“What a lot of people don’t know about buying in the Hamptons is that there’s a program called the Community Preservation Fund, or CPF,” Petersohn says. “There’s a tax when you purchase a home — not when you sell it — of 2.5% and that 2.5% goes into a fund where they buy back land and retire it. So sometimes when you’re driving through the Hamptons, you’ll pass by a giant potato farm right by the ocean, like it was 300 years ago, but that’s because the CPF steps in and buys scenic properties in particular, but they also buy land so that animals can migrate from neighborhood to neighborhood.” The program has retired thousands of acres of land in the Hamptons, which Petersohn also says inflates home and land prices by shrinking the supply, all while keeping the area beautiful.
The Hampton Classic

Every year, Bridgeport hosts The Hampton Classic. “It’s a horse show that takes place in midsummer, and it’s a big to-do with lots of celebrities and equestrians from around the world,” Petersohn says. “It’s a very big meet-and-greet event.” As a Grand Prix that draws riders from around the world, it’s one of the largest show-jumping competitions in the United States.
Dining along Montauk Highway, local wineries

Bridgehampton has a small, walkable stretch of restaurants and shops along Montauk Highway. DiJorio recommends Bridgehampton Candy Kitchen for breakfast, and Almond is a popular hangout spot serving French cuisine. Dopo il Ponte is an Italian restaurant with a casual ambiance and a wood-burning pizza oven. “The food’s really great and it’s a fun scene,” Petersohn says. Bobby Van's Steakhouse is a Bridgehampton institution — with its flagship location opening here in 1969 — serving chops and seafood in a white tablecloth setting. A few local businesses, including clothing and furniture shops, a florist and an art gallery are also dotted through the little downtown. Venturing into the surrounding rural areas reveals several wineries with tasting rooms. Wölffer Estate Vineyard is one of the most popular, and its tasting room is available by reservation only. Major retailers like Marshalls and T.J. Maxx are located alongside one of the country’s last Kmart locations, and groceries are available at King Kullen.
Highly rated East Hampton and Southampton schools

Much of the neighborhood is served by the East Hampton School District, which gets an A from Niche. Children attend John M. Marshall Elementary School, which has an A-minus, and East Hampton Middle School, which also has an A-minus as well as a student-to-teacher ratio of 7-to-1, before moving to East Hampton High School. Niche gives the high school an A and lists it among the top 10 public high schools in Suffolk County. Portions of Bridgehampton’s western side are instead served by the Southampton Union Free School District, which also gets an A. Alternatively, The Ross School is a prestigious pre-kindergarten through 12th-grade private school that earns an A-plus and offers an average class size of 12. Nearby, The Hayground School is a private school teaching pre-kindergarten through eighth grade, but it doesn’t have a grade on Niche or GreatSchools.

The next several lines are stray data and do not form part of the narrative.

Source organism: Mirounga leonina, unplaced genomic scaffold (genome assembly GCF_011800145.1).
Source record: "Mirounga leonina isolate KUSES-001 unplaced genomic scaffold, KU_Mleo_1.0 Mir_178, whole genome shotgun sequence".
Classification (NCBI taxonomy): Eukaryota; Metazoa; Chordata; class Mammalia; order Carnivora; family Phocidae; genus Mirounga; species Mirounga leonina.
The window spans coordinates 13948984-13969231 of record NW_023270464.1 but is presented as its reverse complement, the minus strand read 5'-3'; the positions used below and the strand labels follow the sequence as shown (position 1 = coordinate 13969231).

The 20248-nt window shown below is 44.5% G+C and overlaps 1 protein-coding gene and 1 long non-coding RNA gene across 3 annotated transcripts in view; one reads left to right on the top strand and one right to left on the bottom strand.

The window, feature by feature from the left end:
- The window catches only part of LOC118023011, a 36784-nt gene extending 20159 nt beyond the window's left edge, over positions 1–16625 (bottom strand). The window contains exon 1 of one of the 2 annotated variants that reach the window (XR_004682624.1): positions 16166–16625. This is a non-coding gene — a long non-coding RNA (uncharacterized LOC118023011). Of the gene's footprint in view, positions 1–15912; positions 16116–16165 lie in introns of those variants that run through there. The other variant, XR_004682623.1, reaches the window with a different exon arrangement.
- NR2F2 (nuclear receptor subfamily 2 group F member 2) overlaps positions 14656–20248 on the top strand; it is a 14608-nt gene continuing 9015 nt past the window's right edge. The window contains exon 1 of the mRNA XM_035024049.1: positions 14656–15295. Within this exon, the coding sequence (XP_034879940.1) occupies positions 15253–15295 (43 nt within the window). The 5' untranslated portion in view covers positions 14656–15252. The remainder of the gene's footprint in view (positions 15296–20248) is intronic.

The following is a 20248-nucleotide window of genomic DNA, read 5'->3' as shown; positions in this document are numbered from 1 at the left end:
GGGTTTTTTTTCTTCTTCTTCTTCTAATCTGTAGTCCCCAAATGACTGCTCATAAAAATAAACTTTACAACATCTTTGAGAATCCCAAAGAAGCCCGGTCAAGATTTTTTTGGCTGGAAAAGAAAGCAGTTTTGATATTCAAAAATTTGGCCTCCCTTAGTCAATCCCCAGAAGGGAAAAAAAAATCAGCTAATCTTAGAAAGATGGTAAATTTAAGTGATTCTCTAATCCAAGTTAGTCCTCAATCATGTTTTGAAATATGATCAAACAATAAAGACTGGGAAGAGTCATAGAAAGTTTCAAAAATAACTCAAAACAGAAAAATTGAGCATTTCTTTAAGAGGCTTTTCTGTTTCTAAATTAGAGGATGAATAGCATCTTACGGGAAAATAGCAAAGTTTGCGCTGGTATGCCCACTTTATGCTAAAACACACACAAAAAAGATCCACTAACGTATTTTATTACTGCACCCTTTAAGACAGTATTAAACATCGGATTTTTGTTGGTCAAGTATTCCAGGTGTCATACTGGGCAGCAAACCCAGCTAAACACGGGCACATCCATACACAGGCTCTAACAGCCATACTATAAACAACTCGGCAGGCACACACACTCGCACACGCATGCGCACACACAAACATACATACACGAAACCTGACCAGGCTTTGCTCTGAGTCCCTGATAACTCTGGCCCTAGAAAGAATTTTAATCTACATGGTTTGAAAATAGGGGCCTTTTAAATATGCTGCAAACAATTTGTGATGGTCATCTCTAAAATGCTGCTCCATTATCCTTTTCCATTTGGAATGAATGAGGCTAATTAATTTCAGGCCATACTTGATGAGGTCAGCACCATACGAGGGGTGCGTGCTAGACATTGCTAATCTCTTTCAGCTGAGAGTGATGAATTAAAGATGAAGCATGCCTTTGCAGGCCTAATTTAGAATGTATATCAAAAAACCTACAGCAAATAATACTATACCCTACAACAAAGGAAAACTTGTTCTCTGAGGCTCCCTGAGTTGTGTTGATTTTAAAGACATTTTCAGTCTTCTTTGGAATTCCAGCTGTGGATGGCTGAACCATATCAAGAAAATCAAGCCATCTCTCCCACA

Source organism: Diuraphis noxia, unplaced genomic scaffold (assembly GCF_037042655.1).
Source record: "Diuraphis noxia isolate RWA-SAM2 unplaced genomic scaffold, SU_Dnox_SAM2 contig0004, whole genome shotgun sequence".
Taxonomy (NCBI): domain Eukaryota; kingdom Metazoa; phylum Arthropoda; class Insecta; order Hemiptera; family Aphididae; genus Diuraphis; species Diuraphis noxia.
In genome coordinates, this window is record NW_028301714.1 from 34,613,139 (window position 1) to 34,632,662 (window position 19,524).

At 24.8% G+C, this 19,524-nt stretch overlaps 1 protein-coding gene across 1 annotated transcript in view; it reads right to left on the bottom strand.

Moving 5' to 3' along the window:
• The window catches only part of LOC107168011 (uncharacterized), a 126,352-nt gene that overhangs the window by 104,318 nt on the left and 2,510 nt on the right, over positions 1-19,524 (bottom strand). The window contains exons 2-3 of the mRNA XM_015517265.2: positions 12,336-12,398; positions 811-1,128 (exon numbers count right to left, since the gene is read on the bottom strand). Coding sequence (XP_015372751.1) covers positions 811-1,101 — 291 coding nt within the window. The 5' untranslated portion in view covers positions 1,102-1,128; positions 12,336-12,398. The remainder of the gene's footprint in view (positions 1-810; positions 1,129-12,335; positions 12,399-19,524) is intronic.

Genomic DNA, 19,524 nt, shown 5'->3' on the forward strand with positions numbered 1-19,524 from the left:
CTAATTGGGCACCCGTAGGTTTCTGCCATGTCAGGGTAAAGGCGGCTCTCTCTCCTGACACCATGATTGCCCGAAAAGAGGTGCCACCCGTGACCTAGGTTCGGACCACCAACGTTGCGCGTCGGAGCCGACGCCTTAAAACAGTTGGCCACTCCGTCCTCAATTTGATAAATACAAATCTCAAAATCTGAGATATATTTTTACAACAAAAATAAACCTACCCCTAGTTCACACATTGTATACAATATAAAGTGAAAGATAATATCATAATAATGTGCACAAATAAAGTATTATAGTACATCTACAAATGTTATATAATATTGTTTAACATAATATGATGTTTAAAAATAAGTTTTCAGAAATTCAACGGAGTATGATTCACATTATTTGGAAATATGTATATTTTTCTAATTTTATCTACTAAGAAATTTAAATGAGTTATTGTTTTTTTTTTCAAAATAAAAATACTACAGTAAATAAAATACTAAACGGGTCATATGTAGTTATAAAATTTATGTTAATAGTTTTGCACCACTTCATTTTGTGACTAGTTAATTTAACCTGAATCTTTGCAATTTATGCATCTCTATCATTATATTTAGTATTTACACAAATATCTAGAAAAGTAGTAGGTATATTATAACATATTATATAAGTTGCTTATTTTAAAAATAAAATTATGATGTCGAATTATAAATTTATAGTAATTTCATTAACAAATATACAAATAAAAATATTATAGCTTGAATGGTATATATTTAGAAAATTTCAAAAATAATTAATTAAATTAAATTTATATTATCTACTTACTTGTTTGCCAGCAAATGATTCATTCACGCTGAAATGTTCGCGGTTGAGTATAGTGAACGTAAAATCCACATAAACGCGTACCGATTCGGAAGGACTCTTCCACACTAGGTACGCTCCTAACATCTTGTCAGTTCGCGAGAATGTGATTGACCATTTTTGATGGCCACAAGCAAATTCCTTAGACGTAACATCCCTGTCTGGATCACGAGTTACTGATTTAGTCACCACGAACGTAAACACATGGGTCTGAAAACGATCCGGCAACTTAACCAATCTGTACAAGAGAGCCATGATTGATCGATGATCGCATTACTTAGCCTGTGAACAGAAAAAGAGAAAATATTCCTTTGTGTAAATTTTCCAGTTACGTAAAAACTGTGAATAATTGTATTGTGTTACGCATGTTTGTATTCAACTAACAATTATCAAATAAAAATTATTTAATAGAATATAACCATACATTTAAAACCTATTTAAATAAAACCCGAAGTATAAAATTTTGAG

Bridgeport LIRR to Penn Station, Montauk Highway

“Bridgehampton is centrally located in the Hamptons, so you have a lot of options, but it’s 40 minutes closer to the city than East Hampton,” says DiJorio. This is true on the Long Island Rail Road as well, which has a station right in Bridgehampton. The train takes about three hours to reach Penn Station. Montauk Highway is the biggest road in Bridgehampton, running right through its heart and making it easy to travel east or west across Long Island. Montauk is 40 minutes away.

Work With Michael

Over 30 years of experience actively managing & owning residential properties. He has an excellent reputation for honesty & integrity, the talent for being a persuasive negotiator, & the keen ability to effectively match buyer and seller.